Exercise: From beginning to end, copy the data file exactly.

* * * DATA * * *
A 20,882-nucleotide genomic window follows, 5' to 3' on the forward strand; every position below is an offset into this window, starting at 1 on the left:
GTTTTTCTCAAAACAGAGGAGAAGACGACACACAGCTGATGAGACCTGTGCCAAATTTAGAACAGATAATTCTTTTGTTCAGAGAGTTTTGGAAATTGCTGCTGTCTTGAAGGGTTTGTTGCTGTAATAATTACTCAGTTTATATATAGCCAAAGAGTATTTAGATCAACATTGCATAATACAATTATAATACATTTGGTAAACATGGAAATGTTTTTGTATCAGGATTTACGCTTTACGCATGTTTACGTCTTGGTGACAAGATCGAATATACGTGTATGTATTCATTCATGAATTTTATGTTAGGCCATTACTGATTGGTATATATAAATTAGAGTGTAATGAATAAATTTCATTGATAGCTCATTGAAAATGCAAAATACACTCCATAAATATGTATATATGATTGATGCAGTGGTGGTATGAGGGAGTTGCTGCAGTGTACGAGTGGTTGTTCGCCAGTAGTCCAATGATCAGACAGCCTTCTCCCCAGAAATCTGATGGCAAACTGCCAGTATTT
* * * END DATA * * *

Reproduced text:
A 20,882-nucleotide genomic window follows, 5' to 3' on the forward strand; every position below is an offset into this window, starting at 1 on the left:
GTTTTTCTCAAAACAGAGGAGAAGACGACACACAGCTGATGAGACCTGTGCCAAATTTAGAACAGATAATTCTTTTGTTCAGAGAGTTTTGGAAATTGCTGCTGTCTTGAAGGGTTTGTTGCTGTAATAATTACTCAGTTTATATATAGCCAAAGAGTATTTAGATCAACATTGCATAATACAATTATAATACATTTGGTAAACATGGAAATGTTTTTGTATCAGGATTTACGCTTTACGCATGTTTACGTCTTGGTGACAAGATCGAATATACGTGTATGTATTCATTCATGAATTTTATGTTAGGCCATTACTGATTGGTATATATAAATTAGAGTGTAATGAATAAATTTCATTGATAGCTCATTGAAAATGCAAAATACACTCCATAAATATGTATATATGATTGATGCAGTGGTGGTATGAGGGAGTTGCTGCAGTGTACGAGTGGTTGTTCGCCAGTAGTCCAATGATCAGACAGCCTTCTCCCCAGAAATCTGATGGCAAACTGCCAGTATTT